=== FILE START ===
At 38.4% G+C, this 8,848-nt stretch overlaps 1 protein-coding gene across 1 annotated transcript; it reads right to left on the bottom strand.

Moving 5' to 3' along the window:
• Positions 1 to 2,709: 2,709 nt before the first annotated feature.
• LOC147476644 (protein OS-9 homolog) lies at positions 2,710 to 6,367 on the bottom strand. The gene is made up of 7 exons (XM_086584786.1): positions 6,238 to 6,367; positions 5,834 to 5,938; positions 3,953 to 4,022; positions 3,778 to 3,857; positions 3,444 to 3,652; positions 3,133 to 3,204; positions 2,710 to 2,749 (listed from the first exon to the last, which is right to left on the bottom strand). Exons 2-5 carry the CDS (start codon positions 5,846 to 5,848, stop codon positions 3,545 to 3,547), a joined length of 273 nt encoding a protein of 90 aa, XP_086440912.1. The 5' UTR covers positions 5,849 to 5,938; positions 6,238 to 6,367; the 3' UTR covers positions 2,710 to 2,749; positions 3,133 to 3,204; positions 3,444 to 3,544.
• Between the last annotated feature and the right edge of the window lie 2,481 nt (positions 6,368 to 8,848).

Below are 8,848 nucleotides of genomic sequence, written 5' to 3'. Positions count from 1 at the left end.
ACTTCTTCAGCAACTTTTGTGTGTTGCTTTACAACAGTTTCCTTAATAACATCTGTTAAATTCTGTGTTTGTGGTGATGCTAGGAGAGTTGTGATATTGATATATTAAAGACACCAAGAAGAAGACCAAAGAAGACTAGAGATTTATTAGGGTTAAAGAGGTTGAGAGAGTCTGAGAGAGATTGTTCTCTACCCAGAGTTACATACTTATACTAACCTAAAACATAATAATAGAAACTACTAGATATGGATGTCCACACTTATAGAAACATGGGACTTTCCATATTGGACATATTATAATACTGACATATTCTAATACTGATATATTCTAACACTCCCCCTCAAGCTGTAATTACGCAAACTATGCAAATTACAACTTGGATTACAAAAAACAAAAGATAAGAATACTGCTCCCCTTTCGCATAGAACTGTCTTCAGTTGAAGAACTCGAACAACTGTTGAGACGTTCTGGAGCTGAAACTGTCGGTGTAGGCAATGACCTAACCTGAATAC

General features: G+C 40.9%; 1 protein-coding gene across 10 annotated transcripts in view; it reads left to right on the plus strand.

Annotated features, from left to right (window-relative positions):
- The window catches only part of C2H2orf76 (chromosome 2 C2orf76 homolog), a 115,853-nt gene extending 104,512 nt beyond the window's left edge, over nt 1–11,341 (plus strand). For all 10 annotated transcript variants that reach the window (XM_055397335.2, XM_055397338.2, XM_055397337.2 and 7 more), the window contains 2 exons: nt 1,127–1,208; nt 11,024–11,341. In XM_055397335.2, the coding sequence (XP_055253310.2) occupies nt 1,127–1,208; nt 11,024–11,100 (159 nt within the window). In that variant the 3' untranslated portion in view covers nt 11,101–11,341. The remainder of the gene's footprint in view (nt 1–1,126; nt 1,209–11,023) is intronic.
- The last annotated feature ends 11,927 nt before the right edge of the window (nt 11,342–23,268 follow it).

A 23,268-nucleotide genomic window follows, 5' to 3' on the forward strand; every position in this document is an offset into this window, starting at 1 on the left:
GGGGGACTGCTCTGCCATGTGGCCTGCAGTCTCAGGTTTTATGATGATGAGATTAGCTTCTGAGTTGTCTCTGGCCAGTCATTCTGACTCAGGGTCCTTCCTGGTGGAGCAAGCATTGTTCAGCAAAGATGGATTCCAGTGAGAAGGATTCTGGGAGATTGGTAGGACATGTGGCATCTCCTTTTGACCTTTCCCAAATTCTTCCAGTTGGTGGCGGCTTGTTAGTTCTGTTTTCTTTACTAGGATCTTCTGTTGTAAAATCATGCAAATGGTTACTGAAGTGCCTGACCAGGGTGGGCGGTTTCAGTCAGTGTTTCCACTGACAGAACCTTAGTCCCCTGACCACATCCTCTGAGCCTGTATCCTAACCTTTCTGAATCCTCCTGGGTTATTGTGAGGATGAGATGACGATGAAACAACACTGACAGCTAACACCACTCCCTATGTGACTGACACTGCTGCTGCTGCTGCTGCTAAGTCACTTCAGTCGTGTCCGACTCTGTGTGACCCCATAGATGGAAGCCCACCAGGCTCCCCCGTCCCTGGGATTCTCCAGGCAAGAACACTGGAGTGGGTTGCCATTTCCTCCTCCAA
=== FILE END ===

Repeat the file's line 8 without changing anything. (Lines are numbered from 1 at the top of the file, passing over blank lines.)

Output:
General features: G+C 40.9%; 1 protein-coding gene across 10 annotated transcripts in view; it reads left to right on the plus strand.